There Came a Wind Like a Bugle


In stark contrast to the first, gentle song of Copland's Twelve Poems of Emily Dickinson, the second song, "There Came a Wind Like a Bugle," seizes the listener's ear with an unrelenting air, like a tornado on a Midwestern plain. This song was orchestrated in 1958.

There Came a Wind Like a Bugle

In this song, Dickinson's "wind" is heard before the text begins, as Copland writes a tempestuous ascending piano line as an introduction to the song. The singer is then left to announce the first line of the song alone, herself "a bugle," before the text and music "quiver," swirl, and dip in and out of chaos. Listen for the seamless flow of the flooding river and a wild waltz that can be heard during the "bell" section. The song ends as it began, with an almost identical ascending piano line and a great declamation from the soprano of the prophetic final two lines.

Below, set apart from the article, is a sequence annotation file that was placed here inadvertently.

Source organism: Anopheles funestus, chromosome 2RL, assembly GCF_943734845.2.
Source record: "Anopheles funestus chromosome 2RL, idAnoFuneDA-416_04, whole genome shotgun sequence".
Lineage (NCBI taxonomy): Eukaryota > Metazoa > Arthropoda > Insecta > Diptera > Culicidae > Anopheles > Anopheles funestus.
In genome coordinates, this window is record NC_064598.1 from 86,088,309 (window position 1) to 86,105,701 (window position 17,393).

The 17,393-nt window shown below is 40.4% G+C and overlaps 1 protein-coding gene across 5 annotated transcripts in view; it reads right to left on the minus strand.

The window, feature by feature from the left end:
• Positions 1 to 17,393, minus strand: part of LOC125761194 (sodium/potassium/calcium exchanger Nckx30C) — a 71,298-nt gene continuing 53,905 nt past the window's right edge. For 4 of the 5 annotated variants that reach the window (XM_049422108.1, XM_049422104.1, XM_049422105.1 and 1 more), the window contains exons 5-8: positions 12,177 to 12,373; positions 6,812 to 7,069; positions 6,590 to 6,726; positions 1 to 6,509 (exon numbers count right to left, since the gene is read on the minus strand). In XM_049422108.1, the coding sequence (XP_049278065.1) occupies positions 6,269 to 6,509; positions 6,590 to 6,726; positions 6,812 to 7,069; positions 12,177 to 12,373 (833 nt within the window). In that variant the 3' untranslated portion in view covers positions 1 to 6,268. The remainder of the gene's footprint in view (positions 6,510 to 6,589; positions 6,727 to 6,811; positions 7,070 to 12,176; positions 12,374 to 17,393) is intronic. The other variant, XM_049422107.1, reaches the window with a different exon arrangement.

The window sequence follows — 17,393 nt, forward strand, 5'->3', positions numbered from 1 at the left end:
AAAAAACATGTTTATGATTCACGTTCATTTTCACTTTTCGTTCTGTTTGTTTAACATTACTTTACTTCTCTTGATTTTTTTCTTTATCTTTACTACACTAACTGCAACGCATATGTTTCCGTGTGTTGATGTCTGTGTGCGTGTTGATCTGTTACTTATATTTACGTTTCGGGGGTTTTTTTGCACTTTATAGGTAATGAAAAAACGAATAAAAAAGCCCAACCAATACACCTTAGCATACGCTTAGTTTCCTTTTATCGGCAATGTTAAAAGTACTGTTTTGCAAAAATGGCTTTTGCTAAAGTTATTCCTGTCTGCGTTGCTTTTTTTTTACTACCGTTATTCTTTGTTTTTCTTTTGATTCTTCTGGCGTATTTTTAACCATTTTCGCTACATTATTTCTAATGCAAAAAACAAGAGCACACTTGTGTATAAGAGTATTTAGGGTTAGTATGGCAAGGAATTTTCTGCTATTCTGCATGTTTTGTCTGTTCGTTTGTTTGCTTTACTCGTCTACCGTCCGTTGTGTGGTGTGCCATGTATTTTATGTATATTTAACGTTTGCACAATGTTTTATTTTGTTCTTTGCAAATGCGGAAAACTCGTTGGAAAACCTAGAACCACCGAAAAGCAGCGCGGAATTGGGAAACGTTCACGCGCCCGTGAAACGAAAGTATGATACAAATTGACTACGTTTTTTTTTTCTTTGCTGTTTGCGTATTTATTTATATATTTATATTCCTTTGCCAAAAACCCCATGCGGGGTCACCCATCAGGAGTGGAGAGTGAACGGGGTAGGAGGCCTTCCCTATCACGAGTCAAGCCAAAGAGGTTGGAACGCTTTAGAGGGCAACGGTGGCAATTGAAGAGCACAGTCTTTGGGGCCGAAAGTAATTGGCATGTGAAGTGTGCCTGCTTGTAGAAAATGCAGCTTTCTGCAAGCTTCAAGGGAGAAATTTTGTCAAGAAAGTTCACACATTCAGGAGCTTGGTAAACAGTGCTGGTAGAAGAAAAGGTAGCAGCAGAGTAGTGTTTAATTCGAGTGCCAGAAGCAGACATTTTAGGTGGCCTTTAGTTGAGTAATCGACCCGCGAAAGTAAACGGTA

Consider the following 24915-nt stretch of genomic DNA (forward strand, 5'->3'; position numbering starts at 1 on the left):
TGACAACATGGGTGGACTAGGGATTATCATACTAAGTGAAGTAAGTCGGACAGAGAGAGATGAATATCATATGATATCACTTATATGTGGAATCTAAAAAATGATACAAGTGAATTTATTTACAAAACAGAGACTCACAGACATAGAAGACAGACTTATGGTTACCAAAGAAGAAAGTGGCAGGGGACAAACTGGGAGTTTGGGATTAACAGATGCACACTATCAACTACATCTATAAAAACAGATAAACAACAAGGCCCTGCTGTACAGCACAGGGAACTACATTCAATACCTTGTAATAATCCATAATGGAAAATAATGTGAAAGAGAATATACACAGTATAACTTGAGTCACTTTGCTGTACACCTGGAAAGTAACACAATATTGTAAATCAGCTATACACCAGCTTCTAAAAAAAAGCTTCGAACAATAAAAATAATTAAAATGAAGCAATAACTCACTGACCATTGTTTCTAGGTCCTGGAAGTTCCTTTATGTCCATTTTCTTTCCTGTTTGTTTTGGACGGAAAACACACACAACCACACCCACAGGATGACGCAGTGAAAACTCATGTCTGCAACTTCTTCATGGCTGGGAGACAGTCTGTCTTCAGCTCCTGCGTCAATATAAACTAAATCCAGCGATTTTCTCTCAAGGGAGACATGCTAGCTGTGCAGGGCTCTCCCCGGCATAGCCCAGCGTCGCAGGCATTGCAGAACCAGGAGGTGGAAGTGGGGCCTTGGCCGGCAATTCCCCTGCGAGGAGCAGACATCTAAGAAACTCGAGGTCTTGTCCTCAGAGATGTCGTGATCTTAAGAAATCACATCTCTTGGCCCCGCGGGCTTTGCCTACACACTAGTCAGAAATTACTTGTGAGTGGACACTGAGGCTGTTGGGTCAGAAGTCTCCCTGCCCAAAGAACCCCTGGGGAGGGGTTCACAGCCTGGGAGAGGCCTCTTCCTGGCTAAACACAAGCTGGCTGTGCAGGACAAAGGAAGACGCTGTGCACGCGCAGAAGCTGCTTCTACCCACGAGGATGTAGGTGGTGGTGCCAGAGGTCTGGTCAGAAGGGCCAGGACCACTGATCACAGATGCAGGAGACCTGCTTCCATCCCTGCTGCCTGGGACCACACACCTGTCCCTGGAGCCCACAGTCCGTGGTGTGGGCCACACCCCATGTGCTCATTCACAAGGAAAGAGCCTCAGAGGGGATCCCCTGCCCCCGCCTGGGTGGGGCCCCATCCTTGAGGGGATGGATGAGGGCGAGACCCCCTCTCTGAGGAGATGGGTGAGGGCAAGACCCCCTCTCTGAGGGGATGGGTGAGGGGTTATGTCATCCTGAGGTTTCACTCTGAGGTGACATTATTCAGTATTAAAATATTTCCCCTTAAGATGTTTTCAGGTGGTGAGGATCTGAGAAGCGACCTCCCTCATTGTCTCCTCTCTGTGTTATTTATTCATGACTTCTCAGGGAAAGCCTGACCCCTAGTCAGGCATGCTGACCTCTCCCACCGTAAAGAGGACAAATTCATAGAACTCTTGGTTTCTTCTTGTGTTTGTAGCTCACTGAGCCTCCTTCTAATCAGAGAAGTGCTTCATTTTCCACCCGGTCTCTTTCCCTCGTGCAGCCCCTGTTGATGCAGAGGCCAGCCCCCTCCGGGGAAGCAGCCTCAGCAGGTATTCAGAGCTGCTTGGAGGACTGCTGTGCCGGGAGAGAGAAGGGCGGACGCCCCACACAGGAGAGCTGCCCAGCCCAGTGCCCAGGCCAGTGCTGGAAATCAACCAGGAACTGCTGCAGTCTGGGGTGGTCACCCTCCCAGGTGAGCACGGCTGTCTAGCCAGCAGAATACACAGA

Notice the distinctly "American" qualities of this song. Dickinson's use of the American Indian term "moccasin" is blatantly American. Even the storm that Copland conjures up seems uniquely American. Perhaps this is because the song seems completely unruly, following with the American stereotype (i.e. revolutionaries, pioneers, cowboys, etc.). However, Copland's compositional rhetoric is refined and mature, and this song foreshadows his 1954 opera The Tender Land, which takes place on a farm in Midwestern America.

--Christie Finn

There came a wind like a bugle
by Emily Dickinson

There came a wind like a bugle,
It quivered through the grass,
And a green chill upon the heat
So ominous did pass

We barred the window and the doors
As from an emerald ghost
The doom's electric moccasin
That very instant passed.

On a strange mob of planting trees,
And fences fled away,
And rivers where the houses ran
The living looked that day,

The bell within the steeple wild,
The flying tidings whirled.
How much can come and much can go,
And yet abide the world!

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